Special Places

Image of the Porcupine Wilderness TrailStatus update 6/5/2020 - The Chequamegon-Nicolet National Forest opened picnic areas and beaches across most of the Forest as well as developed dispersed campsites. In addition, restrooms and garbage receptacles will be available and fees will be charged at sites that are open and have full services. Please note that some developed dispersed campsites in the Lakewood-Laona Ranger District remain closed due the July 2019 blowdown.

The Forest has two sites operated through a concessionaire permit that will also be opening. The Two Lakes Campground will be open on a first-come, first-serve basis starting today and resume reservations on Sunday, June 7. Group campsites at this facility will remain closed. The Lost Lake Cabins will open, and reservations will be honored. Visitors are encouraged to check their reservations and/or contact the concessionaire with questions. 

In addition, the Chequamegon-Nicolet National Forest is lifting the campfire ban in Langlade and Oconto counties following recent rain events and current conditions. The Forest will continue to monitor the fire danger in the July 2019 blowdown area and reassess restrictions as necessary.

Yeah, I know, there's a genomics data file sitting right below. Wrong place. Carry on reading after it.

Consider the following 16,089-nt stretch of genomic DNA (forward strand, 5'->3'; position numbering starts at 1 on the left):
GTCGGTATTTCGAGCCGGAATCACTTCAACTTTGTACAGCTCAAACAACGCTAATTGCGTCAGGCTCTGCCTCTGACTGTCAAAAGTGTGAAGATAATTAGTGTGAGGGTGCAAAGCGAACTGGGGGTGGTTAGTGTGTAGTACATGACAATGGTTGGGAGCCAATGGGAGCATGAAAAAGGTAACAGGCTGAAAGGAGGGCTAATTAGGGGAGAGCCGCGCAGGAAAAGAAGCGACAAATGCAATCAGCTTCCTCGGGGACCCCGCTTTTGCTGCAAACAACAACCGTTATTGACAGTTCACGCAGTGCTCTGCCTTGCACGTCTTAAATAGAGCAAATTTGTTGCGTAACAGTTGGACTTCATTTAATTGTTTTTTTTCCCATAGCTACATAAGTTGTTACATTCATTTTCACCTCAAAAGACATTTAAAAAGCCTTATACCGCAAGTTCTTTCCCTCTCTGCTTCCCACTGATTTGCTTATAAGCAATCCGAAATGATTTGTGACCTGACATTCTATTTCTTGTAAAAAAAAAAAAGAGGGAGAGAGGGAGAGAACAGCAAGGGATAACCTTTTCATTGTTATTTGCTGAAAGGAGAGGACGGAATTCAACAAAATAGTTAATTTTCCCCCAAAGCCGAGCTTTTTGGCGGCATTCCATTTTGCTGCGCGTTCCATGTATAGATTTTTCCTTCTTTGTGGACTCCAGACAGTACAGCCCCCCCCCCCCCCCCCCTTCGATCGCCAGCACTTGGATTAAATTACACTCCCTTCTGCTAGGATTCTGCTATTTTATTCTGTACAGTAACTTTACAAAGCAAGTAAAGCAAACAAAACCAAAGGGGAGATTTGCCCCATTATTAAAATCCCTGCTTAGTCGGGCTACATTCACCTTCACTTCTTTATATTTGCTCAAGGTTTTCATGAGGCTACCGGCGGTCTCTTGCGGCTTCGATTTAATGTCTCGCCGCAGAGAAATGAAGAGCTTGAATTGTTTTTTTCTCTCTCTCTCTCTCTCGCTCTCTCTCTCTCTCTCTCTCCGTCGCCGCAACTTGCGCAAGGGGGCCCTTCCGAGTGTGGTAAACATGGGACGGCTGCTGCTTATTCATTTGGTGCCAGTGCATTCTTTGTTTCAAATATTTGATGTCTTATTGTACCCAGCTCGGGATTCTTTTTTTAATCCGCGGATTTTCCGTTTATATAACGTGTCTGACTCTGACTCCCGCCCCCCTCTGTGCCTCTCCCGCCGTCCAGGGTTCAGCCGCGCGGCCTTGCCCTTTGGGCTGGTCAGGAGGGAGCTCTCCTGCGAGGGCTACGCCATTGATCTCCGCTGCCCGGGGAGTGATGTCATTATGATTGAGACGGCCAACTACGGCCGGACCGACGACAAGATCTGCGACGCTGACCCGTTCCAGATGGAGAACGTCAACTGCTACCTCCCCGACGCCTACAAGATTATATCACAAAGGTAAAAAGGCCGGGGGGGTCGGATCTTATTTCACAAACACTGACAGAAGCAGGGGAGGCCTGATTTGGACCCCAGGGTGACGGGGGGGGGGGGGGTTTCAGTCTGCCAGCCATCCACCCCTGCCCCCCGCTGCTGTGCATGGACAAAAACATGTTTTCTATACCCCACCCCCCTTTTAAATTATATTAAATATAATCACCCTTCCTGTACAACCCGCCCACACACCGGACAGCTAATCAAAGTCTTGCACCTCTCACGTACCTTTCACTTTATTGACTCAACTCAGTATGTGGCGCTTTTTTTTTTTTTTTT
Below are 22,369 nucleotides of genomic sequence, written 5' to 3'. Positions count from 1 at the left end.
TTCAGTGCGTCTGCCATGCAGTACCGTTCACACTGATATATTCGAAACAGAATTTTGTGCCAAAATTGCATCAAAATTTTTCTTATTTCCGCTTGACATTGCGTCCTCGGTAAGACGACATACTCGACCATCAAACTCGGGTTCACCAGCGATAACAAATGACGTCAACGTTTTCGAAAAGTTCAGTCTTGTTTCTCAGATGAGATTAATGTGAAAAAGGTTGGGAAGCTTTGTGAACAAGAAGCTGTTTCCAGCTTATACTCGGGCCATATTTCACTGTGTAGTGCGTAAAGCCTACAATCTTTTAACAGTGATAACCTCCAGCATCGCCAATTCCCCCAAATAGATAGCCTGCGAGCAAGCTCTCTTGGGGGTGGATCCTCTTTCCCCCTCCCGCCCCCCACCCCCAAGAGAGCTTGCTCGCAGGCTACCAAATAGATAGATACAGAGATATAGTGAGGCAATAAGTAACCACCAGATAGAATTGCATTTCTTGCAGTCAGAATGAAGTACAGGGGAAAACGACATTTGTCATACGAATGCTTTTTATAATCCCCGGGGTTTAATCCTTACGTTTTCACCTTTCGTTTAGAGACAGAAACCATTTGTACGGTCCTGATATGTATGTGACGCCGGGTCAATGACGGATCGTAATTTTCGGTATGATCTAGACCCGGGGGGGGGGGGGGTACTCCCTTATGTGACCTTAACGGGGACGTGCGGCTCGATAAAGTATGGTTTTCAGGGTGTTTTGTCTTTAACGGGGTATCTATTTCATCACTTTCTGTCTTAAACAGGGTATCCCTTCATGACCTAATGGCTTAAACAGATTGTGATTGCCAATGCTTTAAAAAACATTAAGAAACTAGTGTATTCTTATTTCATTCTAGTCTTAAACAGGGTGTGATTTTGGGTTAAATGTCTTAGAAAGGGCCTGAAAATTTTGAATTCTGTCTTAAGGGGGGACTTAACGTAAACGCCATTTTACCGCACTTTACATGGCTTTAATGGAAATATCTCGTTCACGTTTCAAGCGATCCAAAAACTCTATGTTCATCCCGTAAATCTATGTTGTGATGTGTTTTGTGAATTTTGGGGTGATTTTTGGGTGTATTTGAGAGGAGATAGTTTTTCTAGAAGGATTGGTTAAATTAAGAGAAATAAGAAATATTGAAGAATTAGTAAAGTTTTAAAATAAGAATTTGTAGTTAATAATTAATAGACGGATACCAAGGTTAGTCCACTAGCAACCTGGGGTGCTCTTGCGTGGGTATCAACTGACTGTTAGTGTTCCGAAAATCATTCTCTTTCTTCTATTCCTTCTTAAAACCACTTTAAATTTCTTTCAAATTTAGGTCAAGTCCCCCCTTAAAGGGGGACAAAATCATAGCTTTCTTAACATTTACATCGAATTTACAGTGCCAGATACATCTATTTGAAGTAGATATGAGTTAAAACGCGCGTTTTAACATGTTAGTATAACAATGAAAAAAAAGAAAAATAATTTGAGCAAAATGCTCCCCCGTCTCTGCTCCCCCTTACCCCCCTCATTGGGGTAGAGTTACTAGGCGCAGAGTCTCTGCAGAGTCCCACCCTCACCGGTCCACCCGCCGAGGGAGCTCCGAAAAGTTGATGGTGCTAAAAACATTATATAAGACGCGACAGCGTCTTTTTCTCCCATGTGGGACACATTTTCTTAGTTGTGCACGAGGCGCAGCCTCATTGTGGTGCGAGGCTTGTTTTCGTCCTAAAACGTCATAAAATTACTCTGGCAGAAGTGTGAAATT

The Forest Supervisor’s order limiting the size of groups of 10 people or less per group across the entire Forest remains in place until further notice. In alignment with this, recreation event special use permits, large gatherings and the Northern Great Lakes Visitor Center and Forest Lodge will remain closed.

The Forest plans to gradually open campgrounds across the Forest in the coming weeks as we work through preparing sites for opening, staffing capacity and ensuring the safety of our employees, volunteers and visitors.

Decisions to reopen sites hinge on health and safety considerations, as reflected in the Center for Disease Control and state and local guidance.

Reservations at campgrounds with reservable sites have been cancelled through June 14. If circumstances change regarding the reopening of campgrounds prior to June 14, reservable sites may be available on a first-come, first-serve basis.

Responsible recreation will help expand access to facilities, services and other opportunities. Certain services may still be unavailable, so visitors are asked to plan accordingly and to remain flexible. The Forest will be working to install swim lines and buoys at beaches, visitors are reminded to swim at their own risk and always wear a life jacket.